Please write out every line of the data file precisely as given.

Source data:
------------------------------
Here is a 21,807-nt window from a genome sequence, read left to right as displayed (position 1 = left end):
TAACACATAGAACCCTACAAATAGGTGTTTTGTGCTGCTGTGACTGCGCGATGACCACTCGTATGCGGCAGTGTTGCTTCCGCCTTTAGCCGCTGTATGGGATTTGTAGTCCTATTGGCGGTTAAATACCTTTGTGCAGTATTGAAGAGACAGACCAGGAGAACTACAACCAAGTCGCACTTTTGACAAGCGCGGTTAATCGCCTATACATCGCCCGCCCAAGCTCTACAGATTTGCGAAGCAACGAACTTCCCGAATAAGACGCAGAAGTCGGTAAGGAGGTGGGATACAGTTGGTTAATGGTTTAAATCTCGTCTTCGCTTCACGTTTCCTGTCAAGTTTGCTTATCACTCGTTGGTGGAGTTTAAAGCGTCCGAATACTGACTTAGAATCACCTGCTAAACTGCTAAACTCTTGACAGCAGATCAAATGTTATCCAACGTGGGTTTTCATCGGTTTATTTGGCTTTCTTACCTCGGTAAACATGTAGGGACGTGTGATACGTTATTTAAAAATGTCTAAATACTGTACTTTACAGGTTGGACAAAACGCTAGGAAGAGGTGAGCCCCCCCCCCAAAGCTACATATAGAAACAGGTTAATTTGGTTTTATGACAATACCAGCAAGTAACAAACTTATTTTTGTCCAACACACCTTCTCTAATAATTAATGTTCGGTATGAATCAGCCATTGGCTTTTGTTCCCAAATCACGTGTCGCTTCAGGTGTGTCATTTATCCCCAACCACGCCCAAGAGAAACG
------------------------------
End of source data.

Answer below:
Here is a 21,807-nt window from a genome sequence, read left to right as displayed (position 1 = left end):
TAACACATAGAACCCTACAAATAGGTGTTTTGTGCTGCTGTGACTGCGCGATGACCACTCGTATGCGGCAGTGTTGCTTCCGCCTTTAGCCGCTGTATGGGATTTGTAGTCCTATTGGCGGTTAAATACCTTTGTGCAGTATTGAAGAGACAGACCAGGAGAACTACAACCAAGTCGCACTTTTGACAAGCGCGGTTAATCGCCTATACATCGCCCGCCCAAGCTCTACAGATTTGCGAAGCAACGAACTTCCCGAATAAGACGCAGAAGTCGGTAAGGAGGTGGGATACAGTTGGTTAATGGTTTAAATCTCGTCTTCGCTTCACGTTTCCTGTCAAGTTTGCTTATCACTCGTTGGTGGAGTTTAAAGCGTCCGAATACTGACTTAGAATCACCTGCTAAACTGCTAAACTCTTGACAGCAGATCAAATGTTATCCAACGTGGGTTTTCATCGGTTTATTTGGCTTTCTTACCTCGGTAAACATGTAGGGACGTGTGATACGTTATTTAAAAATGTCTAAATACTGTACTTTACAGGTTGGACAAAACGCTAGGAAGAGGTGAGCCCCCCCCCCAAAGCTACATATAGAAACAGGTTAATTTGGTTTTATGACAATACCAGCAAGTAACAAACTTATTTTTGTCCAACACACCTTCTCTAATAATTAATGTTCGGTATGAATCAGCCATTGGCTTTTGTTCCCAAATCACGTGTCGCTTCAGGTGTGTCATTTATCCCCAACCACGCCCAAGAGAAACG